One of the biggest changes this season is the addition of freshman point guard Yogi Ferrell, who is another guy that can be relied upon to make a play in a big spot. He hit the dagger on Tuesday, a fadeaway three at the end of a shot clock in with 45 seconds left in overtime to give the Hoosiers a ten point lead. Ferrell was one of five guys in double figures against Georgetown and one of seven guys to score at least six points.

Everything doesn’t have to run through Zeller this season.

He can be just as effective acting as a decoy, freeing up the other weapons on the IU roster, as he can getting 25 post touches a game. Case in point: Indiana shot 34.6% from three before Zeller showed up on campus and knocked down threes at a 43.1% clip during his freshman season.

The point I’m trying to make?

Don’t be surprised to see Zeller’s numbers take a hit this year, and don’t be surprised when Indiana benefits from it.

Rob Dauster is the editor of the college basketball website Ballin’ is a Habit. You can find him on twitter @robdauster.

Memphis lands commitment from 2018 center Connor Vanover

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Memphis picked up its first commitment in the Class of 2018 on Wednesday night as unique center prospect Connor Vanover announced his decision on Twitter.

At 7-foot-2, Vanover brings elite size to the interior for the Tigers and he’s also skilled enough that he was a 43 percent three-point shooter during his stint playing with Pro Skills in the Nike EYBL this spring. Although Vanover needs to add strength and athleticism to adapt to the college level, he simply has size that you can’t teach. Pair that size with an intriguing perimeter jumper and it’ll be interesting to see how head coach Tubby Smith is able to develop Vanover the next few years.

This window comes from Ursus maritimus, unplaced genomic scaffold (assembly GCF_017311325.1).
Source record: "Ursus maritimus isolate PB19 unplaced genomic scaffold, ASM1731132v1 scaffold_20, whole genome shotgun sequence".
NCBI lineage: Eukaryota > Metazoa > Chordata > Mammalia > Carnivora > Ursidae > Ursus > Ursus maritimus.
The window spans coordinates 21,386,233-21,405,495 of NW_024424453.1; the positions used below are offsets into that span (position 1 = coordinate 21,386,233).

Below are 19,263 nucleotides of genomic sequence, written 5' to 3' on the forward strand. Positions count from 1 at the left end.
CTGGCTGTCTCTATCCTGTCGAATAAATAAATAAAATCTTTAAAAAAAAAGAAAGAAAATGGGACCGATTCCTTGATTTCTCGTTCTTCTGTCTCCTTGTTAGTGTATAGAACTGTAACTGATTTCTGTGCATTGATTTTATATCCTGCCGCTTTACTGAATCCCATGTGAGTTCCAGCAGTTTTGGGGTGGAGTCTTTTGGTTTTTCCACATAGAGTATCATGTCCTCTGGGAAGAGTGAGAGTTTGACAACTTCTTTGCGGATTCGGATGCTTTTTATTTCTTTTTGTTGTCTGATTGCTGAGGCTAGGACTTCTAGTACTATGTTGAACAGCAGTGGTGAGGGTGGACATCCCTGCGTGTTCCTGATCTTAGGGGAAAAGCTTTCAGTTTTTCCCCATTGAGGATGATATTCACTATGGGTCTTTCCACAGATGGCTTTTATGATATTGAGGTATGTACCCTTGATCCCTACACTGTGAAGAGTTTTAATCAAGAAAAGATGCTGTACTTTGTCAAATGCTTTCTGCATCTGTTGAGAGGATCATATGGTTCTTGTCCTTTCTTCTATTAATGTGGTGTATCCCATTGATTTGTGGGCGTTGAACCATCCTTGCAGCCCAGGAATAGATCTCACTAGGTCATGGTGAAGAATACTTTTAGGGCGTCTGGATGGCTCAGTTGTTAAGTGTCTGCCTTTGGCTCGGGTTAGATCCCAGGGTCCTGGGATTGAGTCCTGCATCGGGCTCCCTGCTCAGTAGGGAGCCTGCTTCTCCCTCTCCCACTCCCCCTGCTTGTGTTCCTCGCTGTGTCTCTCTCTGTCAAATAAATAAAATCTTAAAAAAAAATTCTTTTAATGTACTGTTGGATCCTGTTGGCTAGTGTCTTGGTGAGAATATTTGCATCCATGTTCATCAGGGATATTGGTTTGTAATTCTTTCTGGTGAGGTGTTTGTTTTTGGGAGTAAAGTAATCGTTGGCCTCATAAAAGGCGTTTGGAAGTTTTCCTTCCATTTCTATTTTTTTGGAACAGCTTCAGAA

A three-star prospect according to Rivals, Vanover averaged 9.1 points, 5.5 rebounds and 1.5 blocks per game during the spring. Originally from Arkansas, Vanover is spending his senior season of high school ball at prep school powerhouse Findlay Prep.

Bill Self unsure of how long he will continue to coach

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Kansas head coach Bill Self is one of the most decorated college basketball coaches of all time.

Recently inducted into the Naismith Memorial Basketball Hall of Fame earlier this month, Self has won a record 13 consecutive Big 12 regular-season championships while also claiming a national title for the Jayhawks during his storied career.

But while most legendary coaches in contemporary college basketball have stayed around to coach well into their late 60s or early 70s, the 54-year-old Self doesn’t necessarily see his career playing out that way.

Speaking with ESPN.com reporter Myron Medcalf on Wednesday, Self acknowledged that he’s thinking about potentially retiring once his next contract ends after the 2021-22 season. With five more years left on his current deal, that would mean that Self would be retiring before he would even turn 60.

“I’ve said all along that if I could go to my late 50s, that’d be good for me,” Self said to Medcalf. “Now that I’m getting close to my late 50s, I’m like, ‘Well…’ but my contract runs until I’m 59, so I’ve got five more years left. I definitely want to do that. Then whatever happens after that I’d be happy with whatever. But I don’t want to [coach too late].”